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Now Available: Innovators Under 35 2013 See The 2013 List »

35 Innovators Under 35

Baile Zhang, 31

A new type of invisibility cloak made from a common material can work with larger objects

Nanyang Technological University, Singapore

Illustration by John Ritter

There’s been a lot of excitement, both in the scientific community and in the popular media, about the possibility of creating cloaking materials that make people or military vehicles appear to vanish. But that goal seemed nearly impossible until Baile Zhang came up with a simple, promising solution. While Zhang’s technique has serious limitations—for one thing, it works only in an exotic medium called laser oil—it does suggest a possible path to making practical invisibility cloaks.

Most previously developed invisibility cloaks were made with materials painstakingly fabricated in the lab to have micro- or nanoscale patterns that bend light waves. But labs couldn’t turn out more than tiny amounts of these materials. What’s more, most existing examples of cloaking materials work only with microwaves and other nonvisible forms of light.

Reading about these exotic materials, Zhang, a professor at the Nanyang Technological University in Singapore, remembered a high-school physics demonstration of how calcite, an inexpensive natural mineral, bends light in strange ways. That, in turn, led him to come up with a simpler way to make a large cloak: gluing two pieces of calcite together.

Zhang demonstrated that his calcite sandwich could hide the middle section of a Post-it note rolled into a tube and placed on a mirror submerged in a liquid. The calcite cloak on top of the tube guides light from the space behind the tube to a point directly over it, so that the eye is, in effect, seeing right “through” the rolled-up paper. It turns out calcite’s crystal structure already resembles the sorts of artificial nanoscale patterns that other labs have been struggling to fabricate with electron beams.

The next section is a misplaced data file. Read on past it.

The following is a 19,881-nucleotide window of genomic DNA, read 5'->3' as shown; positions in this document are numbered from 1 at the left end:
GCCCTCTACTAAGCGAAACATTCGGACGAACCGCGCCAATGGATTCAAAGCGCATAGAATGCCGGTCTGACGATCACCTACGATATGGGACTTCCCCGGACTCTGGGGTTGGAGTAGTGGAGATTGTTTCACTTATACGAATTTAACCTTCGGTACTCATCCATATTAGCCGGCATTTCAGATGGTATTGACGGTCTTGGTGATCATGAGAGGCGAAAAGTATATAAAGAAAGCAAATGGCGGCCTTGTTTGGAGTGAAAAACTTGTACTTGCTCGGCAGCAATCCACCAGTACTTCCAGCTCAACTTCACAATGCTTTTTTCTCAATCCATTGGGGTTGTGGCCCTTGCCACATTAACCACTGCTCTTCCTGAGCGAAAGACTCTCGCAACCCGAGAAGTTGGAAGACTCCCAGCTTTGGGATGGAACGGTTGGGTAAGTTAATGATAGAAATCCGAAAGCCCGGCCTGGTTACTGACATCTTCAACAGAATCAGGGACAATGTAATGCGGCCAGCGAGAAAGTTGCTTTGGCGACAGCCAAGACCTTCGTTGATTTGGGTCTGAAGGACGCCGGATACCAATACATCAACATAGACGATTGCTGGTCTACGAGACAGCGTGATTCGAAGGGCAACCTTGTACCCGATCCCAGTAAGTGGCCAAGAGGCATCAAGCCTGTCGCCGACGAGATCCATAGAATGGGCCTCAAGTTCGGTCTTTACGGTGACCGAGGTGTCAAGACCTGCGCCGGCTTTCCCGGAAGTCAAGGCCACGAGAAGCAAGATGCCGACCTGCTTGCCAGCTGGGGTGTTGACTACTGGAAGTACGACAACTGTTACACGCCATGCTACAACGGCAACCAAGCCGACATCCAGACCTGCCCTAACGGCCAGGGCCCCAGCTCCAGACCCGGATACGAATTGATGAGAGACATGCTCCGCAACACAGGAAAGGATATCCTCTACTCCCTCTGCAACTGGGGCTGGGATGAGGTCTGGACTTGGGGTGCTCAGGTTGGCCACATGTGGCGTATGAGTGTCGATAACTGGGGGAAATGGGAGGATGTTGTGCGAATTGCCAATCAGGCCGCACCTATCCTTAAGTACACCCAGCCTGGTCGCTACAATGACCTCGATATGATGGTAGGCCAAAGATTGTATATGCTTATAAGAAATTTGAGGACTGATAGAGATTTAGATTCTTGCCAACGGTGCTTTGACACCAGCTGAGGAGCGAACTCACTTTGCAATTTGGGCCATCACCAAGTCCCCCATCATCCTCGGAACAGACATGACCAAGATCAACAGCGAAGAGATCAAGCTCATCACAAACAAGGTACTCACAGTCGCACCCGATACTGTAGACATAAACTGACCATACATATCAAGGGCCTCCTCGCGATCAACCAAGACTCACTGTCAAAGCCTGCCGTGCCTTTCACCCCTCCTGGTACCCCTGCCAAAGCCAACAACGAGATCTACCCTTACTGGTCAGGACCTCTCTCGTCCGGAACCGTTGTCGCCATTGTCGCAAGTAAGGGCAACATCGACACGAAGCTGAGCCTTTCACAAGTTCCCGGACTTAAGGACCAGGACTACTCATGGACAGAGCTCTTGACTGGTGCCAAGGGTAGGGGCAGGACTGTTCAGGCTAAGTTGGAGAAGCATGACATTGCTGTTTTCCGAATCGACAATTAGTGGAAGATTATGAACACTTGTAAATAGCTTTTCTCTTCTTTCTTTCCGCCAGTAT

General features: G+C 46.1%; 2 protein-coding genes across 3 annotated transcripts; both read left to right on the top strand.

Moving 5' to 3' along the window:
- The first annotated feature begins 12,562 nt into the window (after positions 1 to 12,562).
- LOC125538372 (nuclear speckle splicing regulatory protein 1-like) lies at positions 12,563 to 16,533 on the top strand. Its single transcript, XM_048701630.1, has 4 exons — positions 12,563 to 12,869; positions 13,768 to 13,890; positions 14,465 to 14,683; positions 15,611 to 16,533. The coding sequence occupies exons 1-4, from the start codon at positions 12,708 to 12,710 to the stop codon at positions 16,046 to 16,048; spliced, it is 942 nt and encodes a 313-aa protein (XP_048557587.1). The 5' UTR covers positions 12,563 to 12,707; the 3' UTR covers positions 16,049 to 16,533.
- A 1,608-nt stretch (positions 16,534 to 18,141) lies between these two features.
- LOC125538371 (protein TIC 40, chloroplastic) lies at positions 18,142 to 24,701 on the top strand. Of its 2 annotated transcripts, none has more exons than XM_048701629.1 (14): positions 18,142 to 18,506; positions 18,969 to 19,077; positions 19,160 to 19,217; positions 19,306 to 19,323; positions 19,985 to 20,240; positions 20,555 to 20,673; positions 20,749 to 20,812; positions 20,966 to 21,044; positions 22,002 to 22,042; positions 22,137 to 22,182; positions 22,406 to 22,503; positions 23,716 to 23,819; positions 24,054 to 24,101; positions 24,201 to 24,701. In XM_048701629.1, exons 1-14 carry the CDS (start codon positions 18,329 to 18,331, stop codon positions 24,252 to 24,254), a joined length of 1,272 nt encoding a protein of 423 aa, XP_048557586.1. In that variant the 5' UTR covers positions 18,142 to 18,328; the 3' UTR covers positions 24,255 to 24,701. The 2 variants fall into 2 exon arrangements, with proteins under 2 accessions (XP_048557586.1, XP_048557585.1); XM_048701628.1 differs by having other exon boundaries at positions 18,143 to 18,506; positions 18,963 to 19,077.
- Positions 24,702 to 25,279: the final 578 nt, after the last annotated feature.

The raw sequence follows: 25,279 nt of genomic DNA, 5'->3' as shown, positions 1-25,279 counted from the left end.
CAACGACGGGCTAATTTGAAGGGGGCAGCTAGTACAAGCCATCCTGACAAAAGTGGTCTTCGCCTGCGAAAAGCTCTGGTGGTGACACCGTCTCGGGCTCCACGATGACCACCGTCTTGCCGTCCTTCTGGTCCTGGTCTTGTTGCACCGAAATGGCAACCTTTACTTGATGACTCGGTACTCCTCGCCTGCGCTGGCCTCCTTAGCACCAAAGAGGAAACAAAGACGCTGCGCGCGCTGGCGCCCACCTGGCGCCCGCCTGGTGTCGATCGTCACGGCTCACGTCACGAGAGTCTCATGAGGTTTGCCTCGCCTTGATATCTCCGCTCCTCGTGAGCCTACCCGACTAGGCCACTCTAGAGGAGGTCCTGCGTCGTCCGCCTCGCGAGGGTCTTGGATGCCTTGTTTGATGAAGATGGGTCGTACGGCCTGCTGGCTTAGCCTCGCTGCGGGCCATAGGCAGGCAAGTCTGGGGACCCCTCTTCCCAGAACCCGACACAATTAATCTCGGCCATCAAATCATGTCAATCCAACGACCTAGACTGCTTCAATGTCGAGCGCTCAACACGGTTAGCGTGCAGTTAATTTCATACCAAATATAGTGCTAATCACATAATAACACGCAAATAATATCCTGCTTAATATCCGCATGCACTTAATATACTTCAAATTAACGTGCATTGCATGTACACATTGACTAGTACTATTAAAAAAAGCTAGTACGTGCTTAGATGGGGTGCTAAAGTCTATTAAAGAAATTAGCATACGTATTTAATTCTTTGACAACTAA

“This shows better than any other experiment that the basic concept of cloaking can work,” says Steven Cummer, an engineering professor at Duke University, who was on the team that made the first cloaking device. But Cummer cautions that Zhang has a lot of work ahead to make this simple cloak more practical.

Right now the calcite trick works only if the medium around it helps to bend the light, which means the medium has to have just the right refractive index. The bath of laser oil used for the initial demonstration did the trick, but water or air won’t work.

Zhang is hoping, however, that some new tricks he has in mind will allow the cloak to work in air. That’s a project worth keeping an eye on. 

Katherine Bourzac

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Prashant Jain

Tuning nanocrystals to make tinier, more efficient switches for optical computing and solar panels

Nanshu Lu (video)

Soft, flexible electronics bond to skin and even organs for better health monitoring

Joyce Poon (video)

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Pratheev Sreetharan (video)

Mass-producible tiny machines snap into place like objects in a pop-up book

Bozhi Tian (video)

Artificial tissue that can monitor and improve health down to the level of individual cells

Zheng Wang (video)

Slowing light to help chips cope with optical data

Baile Zhang

A new type of invisibility cloak made from a common material can work with larger objects

See This Years' Winners

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